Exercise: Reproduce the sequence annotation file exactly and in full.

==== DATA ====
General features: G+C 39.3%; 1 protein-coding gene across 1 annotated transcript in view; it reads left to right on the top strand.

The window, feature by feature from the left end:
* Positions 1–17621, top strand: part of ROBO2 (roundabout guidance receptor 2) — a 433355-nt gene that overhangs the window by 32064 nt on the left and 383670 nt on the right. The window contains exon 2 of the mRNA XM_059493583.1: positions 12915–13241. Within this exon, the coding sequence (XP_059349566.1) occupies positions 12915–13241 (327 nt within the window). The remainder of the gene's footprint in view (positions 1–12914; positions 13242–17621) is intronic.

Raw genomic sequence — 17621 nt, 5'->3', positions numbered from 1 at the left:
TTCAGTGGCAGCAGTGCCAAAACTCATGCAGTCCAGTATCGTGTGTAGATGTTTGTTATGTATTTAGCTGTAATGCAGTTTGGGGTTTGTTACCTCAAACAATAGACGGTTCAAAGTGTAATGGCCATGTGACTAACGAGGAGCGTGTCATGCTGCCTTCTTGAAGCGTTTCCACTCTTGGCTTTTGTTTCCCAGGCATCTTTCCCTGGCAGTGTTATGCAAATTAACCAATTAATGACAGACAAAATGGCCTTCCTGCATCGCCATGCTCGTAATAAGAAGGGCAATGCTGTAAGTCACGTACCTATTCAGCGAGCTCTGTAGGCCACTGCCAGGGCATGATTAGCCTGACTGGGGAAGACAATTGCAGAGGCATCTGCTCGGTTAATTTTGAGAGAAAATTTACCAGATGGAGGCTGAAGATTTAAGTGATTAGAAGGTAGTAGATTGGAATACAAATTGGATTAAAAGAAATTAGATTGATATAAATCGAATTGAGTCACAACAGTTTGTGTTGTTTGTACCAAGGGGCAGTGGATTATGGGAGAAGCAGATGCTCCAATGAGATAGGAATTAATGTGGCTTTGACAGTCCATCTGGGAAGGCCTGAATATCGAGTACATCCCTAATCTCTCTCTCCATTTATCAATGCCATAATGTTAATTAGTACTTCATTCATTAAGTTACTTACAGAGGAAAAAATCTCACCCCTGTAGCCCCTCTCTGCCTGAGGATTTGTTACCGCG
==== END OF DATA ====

General features: G+C 39.3%; 1 protein-coding gene across 1 annotated transcript in view; it reads left to right on the top strand.

The window, feature by feature from the left end:
* Positions 1–17621, top strand: part of ROBO2 (roundabout guidance receptor 2) — a 433355-nt gene that overhangs the window by 32064 nt on the left and 383670 nt on the right. The window contains exon 2 of the mRNA XM_059493583.1: positions 12915–13241. Within this exon, the coding sequence (XP_059349566.1) occupies positions 12915–13241 (327 nt within the window). The remainder of the gene's footprint in view (positions 1–12914; positions 13242–17621) is intronic.

Raw genomic sequence — 17621 nt, 5'->3', positions numbered from 1 at the left:
TTCAGTGGCAGCAGTGCCAAAACTCATGCAGTCCAGTATCGTGTGTAGATGTTTGTTATGTATTTAGCTGTAATGCAGTTTGGGGTTTGTTACCTCAAACAATAGACGGTTCAAAGTGTAATGGCCATGTGACTAACGAGGAGCGTGTCATGCTGCCTTCTTGAAGCGTTTCCACTCTTGGCTTTTGTTTCCCAGGCATCTTTCCCTGGCAGTGTTATGCAAATTAACCAATTAATGACAGACAAAATGGCCTTCCTGCATCGCCATGCTCGTAATAAGAAGGGCAATGCTGTAAGTCACGTACCTATTCAGCGAGCTCTGTAGGCCACTGCCAGGGCATGATTAGCCTGACTGGGGAAGACAATTGCAGAGGCATCTGCTCGGTTAATTTTGAGAGAAAATTTACCAGATGGAGGCTGAAGATTTAAGTGATTAGAAGGTAGTAGATTGGAATACAAATTGGATTAAAAGAAATTAGATTGATATAAATCGAATTGAGTCACAACAGTTTGTGTTGTTTGTACCAAGGGGCAGTGGATTATGGGAGAAGCAGATGCTCCAATGAGATAGGAATTAATGTGGCTTTGACAGTCCATCTGGGAAGGCCTGAATATCGAGTACATCCCTAATCTCTCTCTCCATTTATCAATGCCATAATGTTAATTAGTACTTCATTCATTAAGTTACTTACAGAGGAAAAAATCTCACCCCTGTAGCCCCTCTCTGCCTGAGGATTTGTTACCGCG